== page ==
I once did a communications workshop where the instructor told us that the worst way to begin a speech or address was to say how boring it was going to be because the audience will automatically tune out. So I'm putting that story out there but saying no more...
Swiss Meringue Buttercream Icing (from now on SMB because I'm a lazy so-and-so) is the rolls royce of frosting. Light and fluffy, its like eating a buttercream so smooth it feels like whipped cream. But before you start furiously separating eggs I would advise caution. My frosting ended up a curdled scrambled egg like mess and only for this website I would have had to chuck it in the bin. Luckily the advice in this (invaluable) blog post (SMB HELP!) actually works and got my frosting back on track, silky and delicious.
Here are a few things I learned
A. Be prepared, cube your butter, have everything at room temperature, have ingredients weighed and food processor/beater organised.
B. Pop it in the fridge if you feel that it is too light/soft. If after 30 minutes its still too soft beat again.
C. Make sure there are no little lumps of butter in your icing.
D. Use a sugar thermometer.
E. Watch this video- she simplifies it a lot but at least you can see the textures and get a rough idea of what you're looking for. Dyann Bakes SMB
From 'How to Eat a Cupacke'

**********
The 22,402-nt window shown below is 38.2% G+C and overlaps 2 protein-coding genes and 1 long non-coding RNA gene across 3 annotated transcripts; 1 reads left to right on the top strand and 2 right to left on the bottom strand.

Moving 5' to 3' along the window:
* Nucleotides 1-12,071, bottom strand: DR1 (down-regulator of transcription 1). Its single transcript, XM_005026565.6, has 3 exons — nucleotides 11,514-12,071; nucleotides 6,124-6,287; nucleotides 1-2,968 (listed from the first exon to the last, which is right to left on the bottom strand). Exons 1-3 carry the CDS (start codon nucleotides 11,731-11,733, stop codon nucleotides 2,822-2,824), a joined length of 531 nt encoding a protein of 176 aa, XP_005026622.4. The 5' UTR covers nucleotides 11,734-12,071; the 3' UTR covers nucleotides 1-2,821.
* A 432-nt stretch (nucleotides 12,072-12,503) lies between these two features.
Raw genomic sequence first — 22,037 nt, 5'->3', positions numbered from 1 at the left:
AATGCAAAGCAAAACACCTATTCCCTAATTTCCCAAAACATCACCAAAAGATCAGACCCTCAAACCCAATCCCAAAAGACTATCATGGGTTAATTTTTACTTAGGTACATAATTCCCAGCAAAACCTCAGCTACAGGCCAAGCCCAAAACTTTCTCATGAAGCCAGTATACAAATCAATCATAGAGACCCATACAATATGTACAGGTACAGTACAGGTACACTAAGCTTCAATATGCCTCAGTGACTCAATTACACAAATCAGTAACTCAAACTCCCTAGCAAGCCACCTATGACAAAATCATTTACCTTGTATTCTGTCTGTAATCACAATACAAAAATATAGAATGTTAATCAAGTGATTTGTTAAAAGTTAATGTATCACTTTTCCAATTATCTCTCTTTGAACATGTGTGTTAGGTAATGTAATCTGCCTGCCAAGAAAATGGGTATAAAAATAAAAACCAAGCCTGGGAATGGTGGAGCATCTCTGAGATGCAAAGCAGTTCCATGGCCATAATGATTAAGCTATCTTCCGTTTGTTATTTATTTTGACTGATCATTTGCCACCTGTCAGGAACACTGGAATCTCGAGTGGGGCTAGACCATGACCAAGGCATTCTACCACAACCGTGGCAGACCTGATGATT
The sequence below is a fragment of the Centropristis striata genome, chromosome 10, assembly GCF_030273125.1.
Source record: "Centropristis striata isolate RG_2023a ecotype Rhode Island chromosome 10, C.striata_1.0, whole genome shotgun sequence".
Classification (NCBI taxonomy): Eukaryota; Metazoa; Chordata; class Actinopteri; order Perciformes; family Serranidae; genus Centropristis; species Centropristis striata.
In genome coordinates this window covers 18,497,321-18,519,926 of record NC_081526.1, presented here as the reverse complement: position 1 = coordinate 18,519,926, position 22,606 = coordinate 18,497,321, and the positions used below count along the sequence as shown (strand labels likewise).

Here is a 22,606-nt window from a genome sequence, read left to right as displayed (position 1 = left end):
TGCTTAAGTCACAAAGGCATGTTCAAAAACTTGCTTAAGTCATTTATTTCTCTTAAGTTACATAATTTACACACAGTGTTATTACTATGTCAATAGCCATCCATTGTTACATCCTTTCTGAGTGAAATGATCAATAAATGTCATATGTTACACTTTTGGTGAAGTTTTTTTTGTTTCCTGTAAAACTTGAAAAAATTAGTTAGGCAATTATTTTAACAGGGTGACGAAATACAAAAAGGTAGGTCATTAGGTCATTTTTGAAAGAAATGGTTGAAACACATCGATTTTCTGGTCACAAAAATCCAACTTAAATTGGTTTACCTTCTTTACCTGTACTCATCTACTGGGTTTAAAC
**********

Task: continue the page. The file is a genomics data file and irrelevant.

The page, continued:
170g caster sugar
3 egg whites
1/8 tsp salt
170g unsalted butter
1. Place the salt, sugar and egg white in a heatproof glass bowl over a pan of simmering water. This is called a bain marie. The bowl should not touch the bottom of the pan so you might need to fiddle around with your collection of bowls and pans to get a bowl that sits in about half way but doesn't touch the bottom.
2. Beat constantly until the thermometer reads 140-160oF (different sources say different temperatures, I presume within the range is fine). Now you have pasteurised your egg whites so they are safe to eat.
3. Take off the heat and beat with the whisk attachment of your food processor until the bowl is cold and the egg whites are thick and shiny. This will probably take about 6-7 minutes.
4. With the paddle attachment of your food processor (as per Dyann bakes) add the butter cube by cube beating well after each addition. Increase speed and beat for 4-5 minutes until the icing is thick enough to hold shape on the top of the cupcake. If you think it is too light stick the bowl into the fridge for 30 minutes. If your icing has gone curdled/separated follow the tip in the blog above and heat 1/4 of the mixture in the microwave for 10 seconds, then add back into your icing and beat thoroughly.
5. Fold in any flavours or colours (although I wouldn't advise using liquid-y colours as they could mess up the consistency, use gel colours preferably).